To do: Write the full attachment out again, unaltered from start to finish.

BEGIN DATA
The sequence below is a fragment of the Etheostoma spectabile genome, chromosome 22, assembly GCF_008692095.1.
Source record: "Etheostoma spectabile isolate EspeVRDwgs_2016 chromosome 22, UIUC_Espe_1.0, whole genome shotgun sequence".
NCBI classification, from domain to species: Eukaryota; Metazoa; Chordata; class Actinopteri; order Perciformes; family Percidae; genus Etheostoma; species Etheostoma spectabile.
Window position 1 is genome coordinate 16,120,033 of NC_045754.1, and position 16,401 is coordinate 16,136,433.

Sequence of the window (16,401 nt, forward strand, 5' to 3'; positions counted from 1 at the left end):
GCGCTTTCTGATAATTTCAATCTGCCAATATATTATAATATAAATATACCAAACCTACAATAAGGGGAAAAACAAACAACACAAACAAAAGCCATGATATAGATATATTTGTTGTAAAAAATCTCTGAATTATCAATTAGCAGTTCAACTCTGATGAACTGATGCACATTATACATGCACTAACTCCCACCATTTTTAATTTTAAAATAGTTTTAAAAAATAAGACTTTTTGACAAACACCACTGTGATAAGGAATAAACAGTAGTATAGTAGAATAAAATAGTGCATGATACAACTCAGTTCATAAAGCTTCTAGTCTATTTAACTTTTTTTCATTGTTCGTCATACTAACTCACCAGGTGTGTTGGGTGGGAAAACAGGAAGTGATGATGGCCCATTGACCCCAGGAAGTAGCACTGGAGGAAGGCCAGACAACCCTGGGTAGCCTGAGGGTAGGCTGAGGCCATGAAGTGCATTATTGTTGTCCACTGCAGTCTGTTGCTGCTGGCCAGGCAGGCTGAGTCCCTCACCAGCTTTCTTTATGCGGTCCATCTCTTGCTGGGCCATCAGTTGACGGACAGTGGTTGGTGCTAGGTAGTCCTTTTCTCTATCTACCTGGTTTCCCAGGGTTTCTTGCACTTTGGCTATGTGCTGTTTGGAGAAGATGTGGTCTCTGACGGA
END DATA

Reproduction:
The sequence below is a fragment of the Etheostoma spectabile genome, chromosome 22, assembly GCF_008692095.1.
Source record: "Etheostoma spectabile isolate EspeVRDwgs_2016 chromosome 22, UIUC_Espe_1.0, whole genome shotgun sequence".
NCBI classification, from domain to species: Eukaryota; Metazoa; Chordata; class Actinopteri; order Perciformes; family Percidae; genus Etheostoma; species Etheostoma spectabile.
Window position 1 is genome coordinate 16,120,033 of NC_045754.1, and position 16,401 is coordinate 16,136,433.

Sequence of the window (16,401 nt, forward strand, 5' to 3'; positions counted from 1 at the left end):
GCGCTTTCTGATAATTTCAATCTGCCAATATATTATAATATAAATATACCAAACCTACAATAAGGGGAAAAACAAACAACACAAACAAAAGCCATGATATAGATATATTTGTTGTAAAAAATCTCTGAATTATCAATTAGCAGTTCAACTCTGATGAACTGATGCACATTATACATGCACTAACTCCCACCATTTTTAATTTTAAAATAGTTTTAAAAAATAAGACTTTTTGACAAACACCACTGTGATAAGGAATAAACAGTAGTATAGTAGAATAAAATAGTGCATGATACAACTCAGTTCATAAAGCTTCTAGTCTATTTAACTTTTTTTCATTGTTCGTCATACTAACTCACCAGGTGTGTTGGGTGGGAAAACAGGAAGTGATGATGGCCCATTGACCCCAGGAAGTAGCACTGGAGGAAGGCCAGACAACCCTGGGTAGCCTGAGGGTAGGCTGAGGCCATGAAGTGCATTATTGTTGTCCACTGCAGTCTGTTGCTGCTGGCCAGGCAGGCTGAGTCCCTCACCAGCTTTCTTTATGCGGTCCATCTCTTGCTGGGCCATCAGTTGACGGACAGTGGTTGGTGCTAGGTAGTCCTTTTCTCTATCTACCTGGTTTCCCAGGGTTTCTTGCACTTTGGCTATGTGCTGTTTGGAGAAGATGTGGTCTCTGACGGA